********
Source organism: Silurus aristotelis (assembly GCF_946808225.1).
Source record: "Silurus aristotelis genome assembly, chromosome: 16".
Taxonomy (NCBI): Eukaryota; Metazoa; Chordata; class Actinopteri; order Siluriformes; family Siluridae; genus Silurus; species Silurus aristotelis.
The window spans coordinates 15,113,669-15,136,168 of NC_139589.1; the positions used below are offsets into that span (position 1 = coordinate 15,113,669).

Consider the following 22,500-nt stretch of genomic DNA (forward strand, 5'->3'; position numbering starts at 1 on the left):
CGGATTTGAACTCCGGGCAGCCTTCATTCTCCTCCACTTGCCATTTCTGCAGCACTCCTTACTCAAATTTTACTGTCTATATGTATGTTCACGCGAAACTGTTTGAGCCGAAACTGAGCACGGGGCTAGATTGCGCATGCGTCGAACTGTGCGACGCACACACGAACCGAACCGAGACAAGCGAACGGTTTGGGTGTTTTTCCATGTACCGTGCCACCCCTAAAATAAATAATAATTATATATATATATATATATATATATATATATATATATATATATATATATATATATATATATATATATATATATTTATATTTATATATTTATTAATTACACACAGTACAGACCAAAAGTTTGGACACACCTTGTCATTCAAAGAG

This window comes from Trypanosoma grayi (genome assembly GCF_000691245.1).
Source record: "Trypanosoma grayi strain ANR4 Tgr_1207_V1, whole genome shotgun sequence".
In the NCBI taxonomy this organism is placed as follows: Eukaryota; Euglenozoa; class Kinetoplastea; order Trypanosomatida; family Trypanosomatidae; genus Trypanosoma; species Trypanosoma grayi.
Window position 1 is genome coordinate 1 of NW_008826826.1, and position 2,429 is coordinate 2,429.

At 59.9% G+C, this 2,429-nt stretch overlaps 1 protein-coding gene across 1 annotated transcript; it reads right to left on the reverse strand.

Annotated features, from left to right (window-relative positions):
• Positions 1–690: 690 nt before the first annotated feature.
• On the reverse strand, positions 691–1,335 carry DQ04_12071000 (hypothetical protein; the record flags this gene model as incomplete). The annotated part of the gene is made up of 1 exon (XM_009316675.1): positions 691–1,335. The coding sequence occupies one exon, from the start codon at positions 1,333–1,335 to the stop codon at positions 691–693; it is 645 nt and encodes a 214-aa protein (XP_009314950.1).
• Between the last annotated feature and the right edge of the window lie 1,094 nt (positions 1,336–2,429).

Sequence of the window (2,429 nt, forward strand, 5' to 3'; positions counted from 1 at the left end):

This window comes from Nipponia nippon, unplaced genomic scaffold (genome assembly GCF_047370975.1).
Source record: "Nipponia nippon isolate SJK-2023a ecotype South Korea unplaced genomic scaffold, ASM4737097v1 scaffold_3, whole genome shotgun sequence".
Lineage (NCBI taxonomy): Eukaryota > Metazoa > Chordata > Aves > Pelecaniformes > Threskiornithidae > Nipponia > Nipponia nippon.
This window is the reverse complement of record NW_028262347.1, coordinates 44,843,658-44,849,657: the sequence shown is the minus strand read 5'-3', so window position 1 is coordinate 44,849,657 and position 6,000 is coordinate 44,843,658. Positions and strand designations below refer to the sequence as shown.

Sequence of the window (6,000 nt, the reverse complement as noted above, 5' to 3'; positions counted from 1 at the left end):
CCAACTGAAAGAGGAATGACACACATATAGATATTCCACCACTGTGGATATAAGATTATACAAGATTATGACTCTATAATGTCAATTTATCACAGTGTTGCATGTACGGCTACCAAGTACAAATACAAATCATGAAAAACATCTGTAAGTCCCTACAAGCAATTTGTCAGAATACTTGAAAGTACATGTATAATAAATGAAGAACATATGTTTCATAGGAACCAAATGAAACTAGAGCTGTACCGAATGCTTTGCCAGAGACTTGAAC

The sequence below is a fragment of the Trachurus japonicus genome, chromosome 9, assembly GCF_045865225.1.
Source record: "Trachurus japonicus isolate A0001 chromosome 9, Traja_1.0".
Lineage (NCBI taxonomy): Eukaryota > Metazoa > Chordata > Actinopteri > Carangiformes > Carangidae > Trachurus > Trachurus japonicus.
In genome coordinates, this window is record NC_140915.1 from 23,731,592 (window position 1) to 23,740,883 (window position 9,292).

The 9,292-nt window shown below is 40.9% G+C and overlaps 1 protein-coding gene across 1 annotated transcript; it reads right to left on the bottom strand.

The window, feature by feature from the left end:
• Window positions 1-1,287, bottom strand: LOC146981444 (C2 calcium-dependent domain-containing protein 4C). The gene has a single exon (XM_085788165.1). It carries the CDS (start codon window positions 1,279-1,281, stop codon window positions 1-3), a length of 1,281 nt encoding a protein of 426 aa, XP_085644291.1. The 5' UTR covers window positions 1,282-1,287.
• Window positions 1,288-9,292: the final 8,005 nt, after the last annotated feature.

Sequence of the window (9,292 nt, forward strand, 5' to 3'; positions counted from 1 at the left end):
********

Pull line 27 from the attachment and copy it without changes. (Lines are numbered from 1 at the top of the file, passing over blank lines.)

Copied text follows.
The 9,292-nt window shown below is 40.9% G+C and overlaps 1 protein-coding gene across 1 annotated transcript; it reads right to left on the bottom strand.